By Ben Silverberg, MSc-GH student
Photo by Conference on Inter-Americas Peacebuilding
A peace activist, local author, and former Fulbright fellow. These were a just a few of the global health scholars speaking at the Conference on Inter-Americas Peacebuilding, hosted this month by the School of Public and International Affairs at North Carolina State University. Just as we recognize there is a world beyond the US borders, there is one outside of Duke, and the highly-educated region around Durham is no exception. The student-led conference hosted 40+ attendees from five area colleges and universities, including Duke, and we were privileged to hear from locally-based representatives of non-profit, governmental, and community organizations seeking to make the world a better place not just abroad, but here at home.
“Do something about it!” was the rallying cry from Gail Phares, regional director of Witness for Peace Southeast. Through observing conflicts abroad firsthand, her NGO seeks to report back to American policymakers and bring about change. Whereas charity has a built-in hierarchy, this solidarity implies equality. It also teaches us to be humble, which reduces the chance of future conflict. In a very timely reflection, she observed that with the recent Papal selection of the Argentine archbishop Jorge Mario Bergoglio, disagreements between Latin American nations were temporarily forgotten. Indeed, equality is the foundation of peace-building, and she and others were hopeful the new Pope can affect change not just for Catholics, but for the global community.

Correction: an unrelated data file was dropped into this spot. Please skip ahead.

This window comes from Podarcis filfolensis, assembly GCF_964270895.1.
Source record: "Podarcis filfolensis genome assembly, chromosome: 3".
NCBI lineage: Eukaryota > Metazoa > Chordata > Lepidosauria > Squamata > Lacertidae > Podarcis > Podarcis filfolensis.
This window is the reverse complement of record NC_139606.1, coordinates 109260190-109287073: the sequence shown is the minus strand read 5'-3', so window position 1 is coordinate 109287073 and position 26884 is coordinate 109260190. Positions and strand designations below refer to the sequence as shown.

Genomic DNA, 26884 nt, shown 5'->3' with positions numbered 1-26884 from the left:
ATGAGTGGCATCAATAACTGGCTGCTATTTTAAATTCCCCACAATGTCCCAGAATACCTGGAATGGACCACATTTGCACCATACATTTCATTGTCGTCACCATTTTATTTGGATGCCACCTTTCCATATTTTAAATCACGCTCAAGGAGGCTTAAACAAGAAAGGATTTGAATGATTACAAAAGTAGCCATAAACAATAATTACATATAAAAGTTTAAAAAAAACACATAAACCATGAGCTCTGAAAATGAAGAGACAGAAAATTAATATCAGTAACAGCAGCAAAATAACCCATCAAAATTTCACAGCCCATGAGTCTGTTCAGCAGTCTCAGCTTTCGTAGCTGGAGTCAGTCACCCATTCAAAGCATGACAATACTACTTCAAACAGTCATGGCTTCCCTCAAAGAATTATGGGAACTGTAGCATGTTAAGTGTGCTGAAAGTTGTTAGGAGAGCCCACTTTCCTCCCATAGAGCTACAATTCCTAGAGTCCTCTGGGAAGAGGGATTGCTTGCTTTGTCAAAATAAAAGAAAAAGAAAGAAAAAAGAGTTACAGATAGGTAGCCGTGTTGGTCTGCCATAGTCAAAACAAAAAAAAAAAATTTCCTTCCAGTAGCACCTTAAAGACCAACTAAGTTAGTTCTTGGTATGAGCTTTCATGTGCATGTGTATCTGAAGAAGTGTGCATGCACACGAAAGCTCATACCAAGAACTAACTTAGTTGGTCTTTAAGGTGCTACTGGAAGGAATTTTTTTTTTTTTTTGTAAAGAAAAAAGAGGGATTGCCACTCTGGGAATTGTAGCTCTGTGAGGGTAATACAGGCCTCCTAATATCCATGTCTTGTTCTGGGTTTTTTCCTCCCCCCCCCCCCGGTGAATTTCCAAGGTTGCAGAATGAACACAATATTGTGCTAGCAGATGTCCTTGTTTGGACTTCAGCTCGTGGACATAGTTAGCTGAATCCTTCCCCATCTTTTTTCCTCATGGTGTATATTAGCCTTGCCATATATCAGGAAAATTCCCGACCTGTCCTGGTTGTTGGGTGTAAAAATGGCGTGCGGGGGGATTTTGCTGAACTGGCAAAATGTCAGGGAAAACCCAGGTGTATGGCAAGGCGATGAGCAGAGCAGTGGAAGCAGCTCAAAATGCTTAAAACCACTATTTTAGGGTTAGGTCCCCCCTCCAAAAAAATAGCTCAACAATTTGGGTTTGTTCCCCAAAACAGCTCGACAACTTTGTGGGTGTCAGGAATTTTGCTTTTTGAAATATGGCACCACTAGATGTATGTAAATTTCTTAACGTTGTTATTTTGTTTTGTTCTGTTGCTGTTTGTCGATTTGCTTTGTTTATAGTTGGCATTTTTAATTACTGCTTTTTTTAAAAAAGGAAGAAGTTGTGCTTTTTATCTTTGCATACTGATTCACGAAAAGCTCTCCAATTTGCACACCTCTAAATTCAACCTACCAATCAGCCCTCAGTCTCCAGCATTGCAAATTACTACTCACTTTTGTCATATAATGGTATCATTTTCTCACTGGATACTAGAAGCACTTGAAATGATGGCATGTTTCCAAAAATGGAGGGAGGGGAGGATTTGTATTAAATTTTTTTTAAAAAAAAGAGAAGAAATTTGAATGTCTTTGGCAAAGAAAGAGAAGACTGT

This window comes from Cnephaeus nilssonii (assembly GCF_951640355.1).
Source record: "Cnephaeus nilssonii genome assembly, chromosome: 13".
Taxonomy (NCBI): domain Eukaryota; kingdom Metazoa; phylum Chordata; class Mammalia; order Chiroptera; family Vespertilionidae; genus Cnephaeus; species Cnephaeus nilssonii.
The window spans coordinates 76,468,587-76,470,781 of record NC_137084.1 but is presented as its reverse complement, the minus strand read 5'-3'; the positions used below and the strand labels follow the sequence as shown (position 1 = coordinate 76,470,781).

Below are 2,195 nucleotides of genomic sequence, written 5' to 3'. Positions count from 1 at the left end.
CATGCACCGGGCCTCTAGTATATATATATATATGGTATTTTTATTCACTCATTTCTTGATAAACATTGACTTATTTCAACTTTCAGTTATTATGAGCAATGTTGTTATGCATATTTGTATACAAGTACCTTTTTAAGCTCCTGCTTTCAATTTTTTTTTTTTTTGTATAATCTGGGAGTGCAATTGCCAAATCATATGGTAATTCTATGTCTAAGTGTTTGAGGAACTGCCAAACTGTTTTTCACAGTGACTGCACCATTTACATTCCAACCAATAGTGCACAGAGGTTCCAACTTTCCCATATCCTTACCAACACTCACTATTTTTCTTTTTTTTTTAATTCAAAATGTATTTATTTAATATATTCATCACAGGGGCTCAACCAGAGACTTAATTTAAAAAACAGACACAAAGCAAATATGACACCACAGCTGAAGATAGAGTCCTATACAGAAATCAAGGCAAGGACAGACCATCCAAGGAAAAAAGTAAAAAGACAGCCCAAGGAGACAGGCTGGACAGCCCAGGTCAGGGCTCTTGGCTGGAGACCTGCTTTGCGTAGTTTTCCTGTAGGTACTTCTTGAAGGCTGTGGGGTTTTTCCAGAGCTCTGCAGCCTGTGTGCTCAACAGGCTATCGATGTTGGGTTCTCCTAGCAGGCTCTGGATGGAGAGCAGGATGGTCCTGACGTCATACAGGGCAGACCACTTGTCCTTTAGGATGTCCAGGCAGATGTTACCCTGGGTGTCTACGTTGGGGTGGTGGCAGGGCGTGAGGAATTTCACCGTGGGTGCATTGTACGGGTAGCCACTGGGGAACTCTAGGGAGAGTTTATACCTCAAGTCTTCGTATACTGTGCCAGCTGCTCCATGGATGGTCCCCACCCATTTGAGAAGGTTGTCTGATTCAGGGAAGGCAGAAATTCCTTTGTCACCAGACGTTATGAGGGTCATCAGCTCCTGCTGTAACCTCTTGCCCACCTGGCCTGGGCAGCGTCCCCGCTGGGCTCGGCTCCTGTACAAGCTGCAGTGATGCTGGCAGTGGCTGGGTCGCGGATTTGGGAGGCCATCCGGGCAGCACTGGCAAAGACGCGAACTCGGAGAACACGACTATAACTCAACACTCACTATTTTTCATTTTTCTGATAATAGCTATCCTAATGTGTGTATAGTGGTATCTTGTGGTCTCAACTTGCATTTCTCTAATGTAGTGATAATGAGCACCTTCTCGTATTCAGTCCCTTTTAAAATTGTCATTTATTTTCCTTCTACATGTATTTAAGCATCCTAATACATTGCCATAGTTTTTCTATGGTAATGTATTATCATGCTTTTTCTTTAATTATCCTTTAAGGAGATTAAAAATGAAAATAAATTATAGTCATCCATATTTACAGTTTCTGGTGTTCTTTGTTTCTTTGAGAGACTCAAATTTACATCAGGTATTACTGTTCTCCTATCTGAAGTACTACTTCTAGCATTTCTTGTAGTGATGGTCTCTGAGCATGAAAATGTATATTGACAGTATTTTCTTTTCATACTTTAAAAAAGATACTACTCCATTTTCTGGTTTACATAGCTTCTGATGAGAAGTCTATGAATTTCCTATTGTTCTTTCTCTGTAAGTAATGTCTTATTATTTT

Peace is not just the absence of violence but the process of healing and growth. This profound insight, made by a later panelist, reminded me of my coursework at Duke in social policy. I also thought back to what I’ve learned in my bioethics class as I heard other remarks on the “crisis of justice” and whether justice and peace were mutually exclusive. As speakers from Curamericas Global and RTI International, also based in the Triangle area, detailed their organizations’ projects, I was excited to see current work in my own communities of interest, even as specific as Huehuetenango in Guatemala. It is amazing to me how rich central North Carolina is in terms of collaborations and opportunities at local institutions and organizations. Like a push-pin on a map, there are many threads branching out, but all roads return home.
Sometimes it feels like working in global health is a Sisyphean task, where some other problem will become the biggest once efforts to stanch another are successful. This conference detailed specific, varied projects that lead to education, policy, and change – a focus on successes rather than perseveration about all the work that remains to be done. Indeed, keynote speaker Dr. Jennifer McCoy, who, among her many accomplishments, worked with the late President Hugo Chavez, former President Jimmy Carter, and others to broker peace in Venezuela, reminded us to reflect on why successful interventions were successful, but also to analyze past mistakes and missed opportunities.
I’m continually amazed at the plethora of opportunities to meet and learn from North Carolinians who are working to drive change in some area of global health. With such high-caliber, eloquent, and prolific speakers, I left the conference inspired and ready to bring my learning and passion back to Duke, and then around the world.